My impression of my gen med rotation so far: It's only day 2 and I already want to shout: information overload!

Every day is just so rich. There is so much knowledge to be absorbed in medicine.  It's one thing to learn the "textbook" definitions and go through textbook cases in the classroom
but it's a whole another world when you're out there, with real patients, in real life-death situations, where textbook situations do not apply due to the multiple other factors that play a role in real life.

Last quarter I was tired after my rotation at Rush (CCU clinical rotation) and was kind of glad to go back to work at my retail pharmacy job. I have never before worked at a hospital and it was just a little bit different. The hospital days start waaay early and run waaay long and you just get so tired that all you want to do is go to bed when you get home. Having to wake up so early in the morning and already be on the expressway by 5:30am on your way downtown in the lovely downtown Chicago AM traffic was a bit hard to get used to (my retail pharmacy job is 13 minutes away in a small suburb town and I know a lot of our patients by name). But I think the reason I was tired was because all of this happened while we were in the middle of our very last quarter of pharmacy school and on top of my rotations and its associated projects, I had ongoing exams, workshops, and projects in school.  Now it's different. School is over. All I got is the rotation to focus on....I can focus on my patients...focus on my learning.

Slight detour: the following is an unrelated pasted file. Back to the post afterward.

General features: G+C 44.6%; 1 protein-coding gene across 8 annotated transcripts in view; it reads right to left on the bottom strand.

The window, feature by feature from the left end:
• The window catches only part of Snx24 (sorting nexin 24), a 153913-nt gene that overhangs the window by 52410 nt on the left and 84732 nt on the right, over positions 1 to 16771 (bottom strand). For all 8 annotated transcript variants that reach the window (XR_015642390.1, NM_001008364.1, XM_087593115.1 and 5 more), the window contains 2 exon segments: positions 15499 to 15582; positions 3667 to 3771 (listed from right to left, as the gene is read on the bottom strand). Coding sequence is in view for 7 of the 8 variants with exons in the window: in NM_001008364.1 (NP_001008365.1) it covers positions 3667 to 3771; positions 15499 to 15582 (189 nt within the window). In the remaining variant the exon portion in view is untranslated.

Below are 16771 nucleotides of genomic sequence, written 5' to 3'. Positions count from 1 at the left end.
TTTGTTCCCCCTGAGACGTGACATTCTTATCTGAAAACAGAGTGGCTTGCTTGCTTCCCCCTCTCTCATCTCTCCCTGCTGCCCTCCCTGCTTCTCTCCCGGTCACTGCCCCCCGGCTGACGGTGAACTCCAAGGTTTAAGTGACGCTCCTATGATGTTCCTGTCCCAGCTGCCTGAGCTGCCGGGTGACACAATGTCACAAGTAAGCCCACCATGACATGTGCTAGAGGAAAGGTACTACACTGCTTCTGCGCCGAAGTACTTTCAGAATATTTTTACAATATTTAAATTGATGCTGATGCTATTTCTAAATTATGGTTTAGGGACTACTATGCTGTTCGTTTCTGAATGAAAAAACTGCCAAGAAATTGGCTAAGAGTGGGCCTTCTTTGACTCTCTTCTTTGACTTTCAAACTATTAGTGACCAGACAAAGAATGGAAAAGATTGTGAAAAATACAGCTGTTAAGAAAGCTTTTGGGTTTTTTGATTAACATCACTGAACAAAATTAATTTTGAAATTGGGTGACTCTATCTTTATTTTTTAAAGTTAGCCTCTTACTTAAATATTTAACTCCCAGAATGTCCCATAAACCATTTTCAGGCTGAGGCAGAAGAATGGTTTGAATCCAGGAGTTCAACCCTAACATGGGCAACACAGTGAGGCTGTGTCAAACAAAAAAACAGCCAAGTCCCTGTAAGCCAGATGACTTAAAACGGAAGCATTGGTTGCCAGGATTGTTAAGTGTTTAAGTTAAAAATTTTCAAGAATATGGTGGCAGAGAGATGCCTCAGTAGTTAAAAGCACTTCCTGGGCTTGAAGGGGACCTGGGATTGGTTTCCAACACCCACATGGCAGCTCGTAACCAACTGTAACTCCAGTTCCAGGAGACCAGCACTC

Yesterday was my first day. Yesterday was good! It made me feel pumped up. The feeling of being a part of a hospital this big (~600 beds) and having an impact on patient care is awesome...And it really made me lean towards pursuing a residency. And that's just what I told my preceptor when she asked us what our plans are. Her response to us (us = me and 1 other fellow classmate that's on this rotation with me) "oh Thank God, I don't have to give you the whole residency spiel because you guys are already smart enough and want to do residency."

Today was also great! Not only did we (pharmacy students) get to participate in rounds with the internal medicine team, but they also asked us for advice and recommendations and told us how they appreciate our (the pharmacists') input and our contribution to the medical team. They said that they like when we notice drug-related problems that they don't always notice and/or anticipate or when we fine-tune their dosing. Today, I was just a sponge all day....Listening, listening, listening, and absorbing, absorbing, absorbing all that the doctors were talking about. It was aaaa lot of information to take in and process by my little itty bitty brain, but I tried my best to stay focused, quickly and constantly scribbling notes like a madwoman...and I was just be there. I think THIS IS what I would like to do when I grow up.


Right now I have a big workload to get through. I will keep telling you more about this rotation as I acquire more experiences.

 Tune in for Part 2.....

Love, Agnes


  1. I can't wait to read your future experiences in rotations!

    1. Great...I'm glad to know that someone is interested in hearing about them!